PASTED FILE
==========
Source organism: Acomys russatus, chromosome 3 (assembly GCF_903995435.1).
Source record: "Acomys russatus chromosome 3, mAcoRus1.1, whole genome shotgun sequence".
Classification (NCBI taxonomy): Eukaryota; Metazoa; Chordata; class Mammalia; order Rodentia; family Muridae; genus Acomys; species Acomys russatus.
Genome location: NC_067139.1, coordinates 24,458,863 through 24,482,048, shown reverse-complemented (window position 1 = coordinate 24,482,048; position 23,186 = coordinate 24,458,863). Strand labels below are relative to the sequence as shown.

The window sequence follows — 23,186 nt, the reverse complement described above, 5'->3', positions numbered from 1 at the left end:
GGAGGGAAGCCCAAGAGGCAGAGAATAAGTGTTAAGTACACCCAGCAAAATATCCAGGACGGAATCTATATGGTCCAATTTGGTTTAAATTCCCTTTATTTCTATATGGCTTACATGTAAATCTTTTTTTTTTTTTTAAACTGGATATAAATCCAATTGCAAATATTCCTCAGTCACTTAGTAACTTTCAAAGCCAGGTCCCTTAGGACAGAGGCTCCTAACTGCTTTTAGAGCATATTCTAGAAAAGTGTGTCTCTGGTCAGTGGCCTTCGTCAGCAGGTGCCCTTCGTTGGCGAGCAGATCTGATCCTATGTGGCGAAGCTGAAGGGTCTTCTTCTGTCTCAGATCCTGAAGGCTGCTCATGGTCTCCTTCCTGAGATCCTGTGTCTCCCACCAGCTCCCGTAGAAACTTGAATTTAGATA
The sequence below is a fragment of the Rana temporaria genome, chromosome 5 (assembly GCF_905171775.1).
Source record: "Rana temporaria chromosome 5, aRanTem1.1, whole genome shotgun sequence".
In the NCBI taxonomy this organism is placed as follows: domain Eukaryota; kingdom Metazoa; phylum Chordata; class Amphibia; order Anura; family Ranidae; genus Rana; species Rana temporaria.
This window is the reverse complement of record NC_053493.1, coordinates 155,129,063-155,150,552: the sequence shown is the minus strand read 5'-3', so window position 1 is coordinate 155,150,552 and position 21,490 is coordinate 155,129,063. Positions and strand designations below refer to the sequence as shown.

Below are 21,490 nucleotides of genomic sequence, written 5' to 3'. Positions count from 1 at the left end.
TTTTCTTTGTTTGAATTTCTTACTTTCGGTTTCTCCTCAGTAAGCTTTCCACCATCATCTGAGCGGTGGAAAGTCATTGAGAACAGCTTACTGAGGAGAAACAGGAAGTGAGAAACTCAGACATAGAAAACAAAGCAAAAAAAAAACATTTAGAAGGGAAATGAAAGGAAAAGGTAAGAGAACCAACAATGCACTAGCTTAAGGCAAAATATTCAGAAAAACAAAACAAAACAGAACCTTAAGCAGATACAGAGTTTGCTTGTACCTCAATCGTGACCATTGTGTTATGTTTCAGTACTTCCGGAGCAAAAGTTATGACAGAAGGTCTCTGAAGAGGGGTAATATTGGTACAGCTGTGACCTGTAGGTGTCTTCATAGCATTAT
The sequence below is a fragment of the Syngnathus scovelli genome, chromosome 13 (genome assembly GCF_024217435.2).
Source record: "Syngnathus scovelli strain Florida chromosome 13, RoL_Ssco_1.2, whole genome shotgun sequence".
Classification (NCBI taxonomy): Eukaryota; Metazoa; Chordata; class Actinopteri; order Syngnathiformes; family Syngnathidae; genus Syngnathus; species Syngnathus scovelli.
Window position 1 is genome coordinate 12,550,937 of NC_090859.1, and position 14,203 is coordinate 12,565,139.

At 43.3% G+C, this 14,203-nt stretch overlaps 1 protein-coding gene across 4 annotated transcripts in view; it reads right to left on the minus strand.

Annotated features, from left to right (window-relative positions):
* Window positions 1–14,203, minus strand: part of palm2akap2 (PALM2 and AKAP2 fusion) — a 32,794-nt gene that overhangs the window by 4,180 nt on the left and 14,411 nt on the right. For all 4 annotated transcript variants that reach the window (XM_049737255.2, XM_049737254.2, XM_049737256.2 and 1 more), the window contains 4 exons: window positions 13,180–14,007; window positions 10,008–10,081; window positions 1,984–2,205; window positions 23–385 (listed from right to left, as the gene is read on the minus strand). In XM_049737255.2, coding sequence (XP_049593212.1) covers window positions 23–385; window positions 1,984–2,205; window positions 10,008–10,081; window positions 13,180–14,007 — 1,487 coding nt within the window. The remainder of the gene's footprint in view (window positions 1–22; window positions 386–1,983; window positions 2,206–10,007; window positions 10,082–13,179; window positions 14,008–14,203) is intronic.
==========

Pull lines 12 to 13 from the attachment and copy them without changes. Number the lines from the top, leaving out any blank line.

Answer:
TTTTCTTTGTTTGAATTTCTTACTTTCGGTTTCTCCTCAGTAAGCTTTCCACCATCATCTGAGCGGTGGAAAGTCATTGAGAACAGCTTACTGAGGAGAAACAGGAAGTGAGAAACTCAGACATAGAAAACAAAGCAAAAAAAAAACATTTAGAAGGGAAATGAAAGGAAAAGGTAAGAGAACCAACAATGCACTAGCTTAAGGCAAAATATTCAGAAAAACAAAACAAAACAGAACCTTAAGCAGATACAGAGTTTGCTTGTACCTCAATCGTGACCATTGTGTTATGTTTCAGTACTTCCGGAGCAAAAGTTATGACAGAAGGTCTCTGAAGAGGGGTAATATTGGTACAGCTGTGACCTGTAGGTGTCTTCATAGCATTAT
The sequence below is a fragment of the Syngnathus scovelli genome, chromosome 13 (genome assembly GCF_024217435.2).